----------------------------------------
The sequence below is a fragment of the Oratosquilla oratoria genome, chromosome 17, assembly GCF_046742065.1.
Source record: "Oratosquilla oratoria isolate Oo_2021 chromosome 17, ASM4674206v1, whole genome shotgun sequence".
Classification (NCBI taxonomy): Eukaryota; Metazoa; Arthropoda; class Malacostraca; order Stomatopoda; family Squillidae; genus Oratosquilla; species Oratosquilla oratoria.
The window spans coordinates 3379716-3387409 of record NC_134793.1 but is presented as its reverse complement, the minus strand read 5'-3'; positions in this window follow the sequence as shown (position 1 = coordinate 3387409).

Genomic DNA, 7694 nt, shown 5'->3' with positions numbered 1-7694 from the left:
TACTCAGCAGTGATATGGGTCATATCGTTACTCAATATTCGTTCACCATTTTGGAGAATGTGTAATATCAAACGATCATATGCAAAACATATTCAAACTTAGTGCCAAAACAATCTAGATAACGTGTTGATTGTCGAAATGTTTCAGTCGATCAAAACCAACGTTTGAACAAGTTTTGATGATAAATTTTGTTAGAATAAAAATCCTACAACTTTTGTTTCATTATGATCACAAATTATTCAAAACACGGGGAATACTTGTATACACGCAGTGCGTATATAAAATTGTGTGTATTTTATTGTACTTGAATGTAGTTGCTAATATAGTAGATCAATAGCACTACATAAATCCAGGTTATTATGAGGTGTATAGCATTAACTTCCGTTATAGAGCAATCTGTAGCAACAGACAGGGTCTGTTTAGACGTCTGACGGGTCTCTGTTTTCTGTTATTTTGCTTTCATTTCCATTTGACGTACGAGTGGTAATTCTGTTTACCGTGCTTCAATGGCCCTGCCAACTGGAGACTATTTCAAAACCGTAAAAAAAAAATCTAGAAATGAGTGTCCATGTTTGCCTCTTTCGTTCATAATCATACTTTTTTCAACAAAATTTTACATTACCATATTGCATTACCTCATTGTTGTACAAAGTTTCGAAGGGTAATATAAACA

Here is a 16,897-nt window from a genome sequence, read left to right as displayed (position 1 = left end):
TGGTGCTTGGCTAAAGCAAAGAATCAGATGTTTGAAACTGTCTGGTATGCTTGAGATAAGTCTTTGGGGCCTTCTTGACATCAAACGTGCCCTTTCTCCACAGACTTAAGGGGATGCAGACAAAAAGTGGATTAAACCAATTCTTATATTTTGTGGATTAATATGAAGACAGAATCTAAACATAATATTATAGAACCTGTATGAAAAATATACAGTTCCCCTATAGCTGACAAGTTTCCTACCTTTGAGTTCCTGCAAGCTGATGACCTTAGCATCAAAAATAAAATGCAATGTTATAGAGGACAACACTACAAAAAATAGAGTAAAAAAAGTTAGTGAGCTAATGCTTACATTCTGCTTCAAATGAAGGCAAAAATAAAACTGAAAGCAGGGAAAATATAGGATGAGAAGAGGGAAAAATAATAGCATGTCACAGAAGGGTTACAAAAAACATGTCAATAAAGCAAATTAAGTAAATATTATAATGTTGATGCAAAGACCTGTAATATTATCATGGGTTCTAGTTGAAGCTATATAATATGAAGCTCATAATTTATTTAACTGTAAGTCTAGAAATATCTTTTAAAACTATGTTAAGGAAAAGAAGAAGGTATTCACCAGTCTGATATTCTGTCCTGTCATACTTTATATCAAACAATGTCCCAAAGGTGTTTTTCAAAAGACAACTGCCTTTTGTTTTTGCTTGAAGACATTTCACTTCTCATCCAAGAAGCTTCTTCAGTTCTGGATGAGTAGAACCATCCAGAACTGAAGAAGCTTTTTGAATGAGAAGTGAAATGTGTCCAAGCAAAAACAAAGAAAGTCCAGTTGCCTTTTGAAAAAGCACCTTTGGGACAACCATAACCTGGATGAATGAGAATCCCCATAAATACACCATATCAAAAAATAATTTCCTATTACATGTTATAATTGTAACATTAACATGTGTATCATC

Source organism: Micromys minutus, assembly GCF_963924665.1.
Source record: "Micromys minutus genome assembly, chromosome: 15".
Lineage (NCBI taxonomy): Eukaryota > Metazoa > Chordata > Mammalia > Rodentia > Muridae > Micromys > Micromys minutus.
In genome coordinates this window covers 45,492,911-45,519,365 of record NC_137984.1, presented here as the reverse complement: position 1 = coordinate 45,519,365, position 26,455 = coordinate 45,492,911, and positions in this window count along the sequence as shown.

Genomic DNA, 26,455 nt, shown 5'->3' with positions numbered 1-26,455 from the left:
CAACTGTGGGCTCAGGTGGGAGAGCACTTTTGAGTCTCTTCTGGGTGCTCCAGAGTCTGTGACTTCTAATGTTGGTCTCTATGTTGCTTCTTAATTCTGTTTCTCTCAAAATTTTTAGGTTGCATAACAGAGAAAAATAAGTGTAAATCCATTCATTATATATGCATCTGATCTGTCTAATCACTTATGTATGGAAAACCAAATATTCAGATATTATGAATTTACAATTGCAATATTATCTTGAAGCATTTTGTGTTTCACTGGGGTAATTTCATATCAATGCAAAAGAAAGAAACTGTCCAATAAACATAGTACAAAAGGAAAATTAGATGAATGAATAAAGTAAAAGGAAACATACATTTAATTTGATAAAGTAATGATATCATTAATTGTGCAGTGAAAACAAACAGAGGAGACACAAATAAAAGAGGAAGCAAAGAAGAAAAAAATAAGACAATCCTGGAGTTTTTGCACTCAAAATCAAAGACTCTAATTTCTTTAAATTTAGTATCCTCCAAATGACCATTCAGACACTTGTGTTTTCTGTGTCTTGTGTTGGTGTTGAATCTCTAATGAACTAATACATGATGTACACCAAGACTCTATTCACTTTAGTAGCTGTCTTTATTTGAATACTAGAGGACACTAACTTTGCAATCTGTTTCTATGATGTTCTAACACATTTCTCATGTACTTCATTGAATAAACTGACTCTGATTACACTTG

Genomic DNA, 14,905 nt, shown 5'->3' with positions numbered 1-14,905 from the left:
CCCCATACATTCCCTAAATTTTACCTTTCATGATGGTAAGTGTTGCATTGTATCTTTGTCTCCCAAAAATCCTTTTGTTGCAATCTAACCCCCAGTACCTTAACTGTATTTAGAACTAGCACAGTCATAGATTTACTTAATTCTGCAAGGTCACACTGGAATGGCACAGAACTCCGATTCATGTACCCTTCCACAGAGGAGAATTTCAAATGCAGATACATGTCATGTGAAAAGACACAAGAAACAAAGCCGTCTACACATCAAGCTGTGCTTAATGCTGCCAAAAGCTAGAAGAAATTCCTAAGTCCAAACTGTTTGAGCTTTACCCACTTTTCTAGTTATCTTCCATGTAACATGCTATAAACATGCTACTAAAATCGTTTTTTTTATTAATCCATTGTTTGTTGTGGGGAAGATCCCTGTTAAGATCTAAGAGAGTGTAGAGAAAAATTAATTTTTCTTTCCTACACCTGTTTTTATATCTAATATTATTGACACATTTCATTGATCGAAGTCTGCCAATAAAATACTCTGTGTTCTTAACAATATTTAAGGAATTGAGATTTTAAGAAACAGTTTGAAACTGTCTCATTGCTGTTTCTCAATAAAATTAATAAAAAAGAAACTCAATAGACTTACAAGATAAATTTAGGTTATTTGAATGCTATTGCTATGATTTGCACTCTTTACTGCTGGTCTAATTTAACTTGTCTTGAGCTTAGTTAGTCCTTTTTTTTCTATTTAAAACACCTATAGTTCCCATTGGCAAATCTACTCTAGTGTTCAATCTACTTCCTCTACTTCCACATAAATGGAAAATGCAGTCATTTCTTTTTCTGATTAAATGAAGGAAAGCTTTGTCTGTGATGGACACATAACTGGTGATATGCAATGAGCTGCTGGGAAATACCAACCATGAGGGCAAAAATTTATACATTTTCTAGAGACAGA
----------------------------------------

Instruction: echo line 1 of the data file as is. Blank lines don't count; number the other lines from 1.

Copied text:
The sequence below is a fragment of the Oratosquilla oratoria genome, chromosome 17, assembly GCF_046742065.1.